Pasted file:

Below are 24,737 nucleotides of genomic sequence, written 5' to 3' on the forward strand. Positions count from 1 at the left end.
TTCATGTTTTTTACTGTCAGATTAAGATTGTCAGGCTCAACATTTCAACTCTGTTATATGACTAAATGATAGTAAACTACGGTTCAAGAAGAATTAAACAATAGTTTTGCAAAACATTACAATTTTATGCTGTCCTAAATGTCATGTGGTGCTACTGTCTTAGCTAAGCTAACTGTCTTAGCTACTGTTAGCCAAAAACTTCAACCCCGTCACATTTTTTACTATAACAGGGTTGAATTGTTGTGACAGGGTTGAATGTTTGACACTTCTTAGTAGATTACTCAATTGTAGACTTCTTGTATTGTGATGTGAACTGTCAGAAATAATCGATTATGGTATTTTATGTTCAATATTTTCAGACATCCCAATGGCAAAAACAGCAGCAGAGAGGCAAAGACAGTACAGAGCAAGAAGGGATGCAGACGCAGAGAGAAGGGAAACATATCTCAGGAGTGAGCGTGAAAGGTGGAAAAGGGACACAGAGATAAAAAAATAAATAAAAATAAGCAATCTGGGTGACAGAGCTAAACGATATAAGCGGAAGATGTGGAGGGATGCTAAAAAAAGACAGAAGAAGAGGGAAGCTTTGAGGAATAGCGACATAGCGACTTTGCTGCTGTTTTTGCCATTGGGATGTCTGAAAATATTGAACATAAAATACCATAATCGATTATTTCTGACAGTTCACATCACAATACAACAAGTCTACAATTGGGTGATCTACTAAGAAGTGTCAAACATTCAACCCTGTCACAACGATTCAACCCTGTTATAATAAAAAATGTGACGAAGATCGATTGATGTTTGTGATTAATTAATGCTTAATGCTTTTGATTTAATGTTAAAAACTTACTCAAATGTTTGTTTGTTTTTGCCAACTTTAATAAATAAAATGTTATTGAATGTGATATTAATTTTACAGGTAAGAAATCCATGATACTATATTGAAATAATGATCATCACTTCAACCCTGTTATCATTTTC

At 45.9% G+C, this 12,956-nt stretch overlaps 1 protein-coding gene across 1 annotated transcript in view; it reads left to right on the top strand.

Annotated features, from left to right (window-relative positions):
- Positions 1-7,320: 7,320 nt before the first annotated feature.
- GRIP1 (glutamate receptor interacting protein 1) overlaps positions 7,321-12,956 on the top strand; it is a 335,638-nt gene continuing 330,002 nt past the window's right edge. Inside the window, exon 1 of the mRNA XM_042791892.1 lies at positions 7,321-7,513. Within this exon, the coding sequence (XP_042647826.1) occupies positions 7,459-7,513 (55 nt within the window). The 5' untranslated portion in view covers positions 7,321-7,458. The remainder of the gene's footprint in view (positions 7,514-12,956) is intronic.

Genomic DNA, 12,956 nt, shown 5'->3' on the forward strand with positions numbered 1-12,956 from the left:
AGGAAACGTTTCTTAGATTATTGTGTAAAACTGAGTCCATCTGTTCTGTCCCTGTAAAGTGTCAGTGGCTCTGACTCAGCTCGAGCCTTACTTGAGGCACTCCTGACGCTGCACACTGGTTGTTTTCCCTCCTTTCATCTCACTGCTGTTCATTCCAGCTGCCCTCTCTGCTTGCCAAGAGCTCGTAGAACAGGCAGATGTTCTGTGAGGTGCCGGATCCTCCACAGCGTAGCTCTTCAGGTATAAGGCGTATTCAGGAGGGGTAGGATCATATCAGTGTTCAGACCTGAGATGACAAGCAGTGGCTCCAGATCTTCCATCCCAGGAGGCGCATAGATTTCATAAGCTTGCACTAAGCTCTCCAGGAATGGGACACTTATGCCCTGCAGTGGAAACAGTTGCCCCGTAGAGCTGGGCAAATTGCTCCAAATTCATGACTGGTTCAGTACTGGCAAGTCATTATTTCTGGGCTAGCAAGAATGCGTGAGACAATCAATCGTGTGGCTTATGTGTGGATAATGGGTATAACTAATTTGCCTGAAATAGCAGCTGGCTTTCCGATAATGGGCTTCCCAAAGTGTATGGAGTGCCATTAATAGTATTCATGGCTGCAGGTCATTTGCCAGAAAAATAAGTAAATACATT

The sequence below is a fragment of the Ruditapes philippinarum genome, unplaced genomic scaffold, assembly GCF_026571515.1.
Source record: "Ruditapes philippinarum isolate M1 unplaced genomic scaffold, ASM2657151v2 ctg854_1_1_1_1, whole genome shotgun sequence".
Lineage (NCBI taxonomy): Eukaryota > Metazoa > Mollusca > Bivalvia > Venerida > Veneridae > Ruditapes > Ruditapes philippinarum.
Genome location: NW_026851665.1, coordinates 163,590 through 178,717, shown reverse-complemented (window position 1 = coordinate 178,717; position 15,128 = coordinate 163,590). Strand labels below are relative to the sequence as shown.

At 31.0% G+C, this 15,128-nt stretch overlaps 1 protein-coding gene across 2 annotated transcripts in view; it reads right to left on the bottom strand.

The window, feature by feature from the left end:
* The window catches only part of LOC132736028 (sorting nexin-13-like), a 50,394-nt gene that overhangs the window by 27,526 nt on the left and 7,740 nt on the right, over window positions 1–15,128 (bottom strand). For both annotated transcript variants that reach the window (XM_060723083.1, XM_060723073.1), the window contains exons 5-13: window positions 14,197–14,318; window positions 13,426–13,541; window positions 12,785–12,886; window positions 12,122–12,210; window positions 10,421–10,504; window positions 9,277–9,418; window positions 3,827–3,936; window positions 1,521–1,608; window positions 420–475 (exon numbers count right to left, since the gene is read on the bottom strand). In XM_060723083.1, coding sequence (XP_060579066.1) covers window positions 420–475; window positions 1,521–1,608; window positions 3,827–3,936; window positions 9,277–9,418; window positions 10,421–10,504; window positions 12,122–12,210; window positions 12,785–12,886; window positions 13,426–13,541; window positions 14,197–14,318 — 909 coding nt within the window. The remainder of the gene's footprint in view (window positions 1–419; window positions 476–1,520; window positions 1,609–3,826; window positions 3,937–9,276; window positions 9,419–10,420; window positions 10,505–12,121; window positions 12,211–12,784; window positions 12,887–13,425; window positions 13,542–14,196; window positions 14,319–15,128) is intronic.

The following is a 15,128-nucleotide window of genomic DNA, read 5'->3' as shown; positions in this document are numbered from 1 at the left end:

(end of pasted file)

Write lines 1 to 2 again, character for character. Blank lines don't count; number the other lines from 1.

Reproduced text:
Below are 24,737 nucleotides of genomic sequence, written 5' to 3' on the forward strand. Positions count from 1 at the left end.
TTCATGTTTTTTACTGTCAGATTAAGATTGTCAGGCTCAACATTTCAACTCTGTTATATGACTAAATGATAGTAAACTACGGTTCAAGAAGAATTAAACAATAGTTTTGCAAAACATTACAATTTTATGCTGTCCTAAATGTCATGTGGTGCTACTGTCTTAGCTAAGCTAACTGTCTTAGCTACTGTTAGCCAAAAACTTCAACCCCGTCACATTTTTTACTATAACAGGGTTGAATTGTTGTGACAGGGTTGAATGTTTGACACTTCTTAGTAGATTACTCAATTGTAGACTTCTTGTATTGTGATGTGAACTGTCAGAAATAATCGATTATGGTATTTTATGTTCAATATTTTCAGACATCCCAATGGCAAAAACAGCAGCAGAGAGGCAAAGACAGTACAGAGCAAGAAGGGATGCAGACGCAGAGAGAAGGGAAACATATCTCAGGAGTGAGCGTGAAAGGTGGAAAAGGGACACAGAGATAAAAAAATAAATAAAAATAAGCAATCTGGGTGACAGAGCTAAACGATATAAGCGGAAGATGTGGAGGGATGCTAAAAAAAGACAGAAGAAGAGGGAAGCTTTGAGGAATAGCGACATAGCGACTTTGCTGCTGTTTTTGCCATTGGGATGTCTGAAAATATTGAACATAAAATACCATAATCGATTATTTCTGACAGTTCACATCACAATACAACAAGTCTACAATTGGGTGATCTACTAAGAAGTGTCAAACATTCAACCCTGTCACAACGATTCAACCCTGTTATAATAAAAAATGTGACGAAGATCGATTGATGTTTGTGATTAATTAATGCTTAATGCTTTTGATTTAATGTTAAAAACTTACTCAAATGTTTGTTTGTTTTTGCCAACTTTAATAAATAAAATGTTATTGAATGTGATATTAATTTTACAGGTAAGAAATCCATGATACTATATTGAAATAATGATCATCACTTCAACCCTGTTATCATTTTC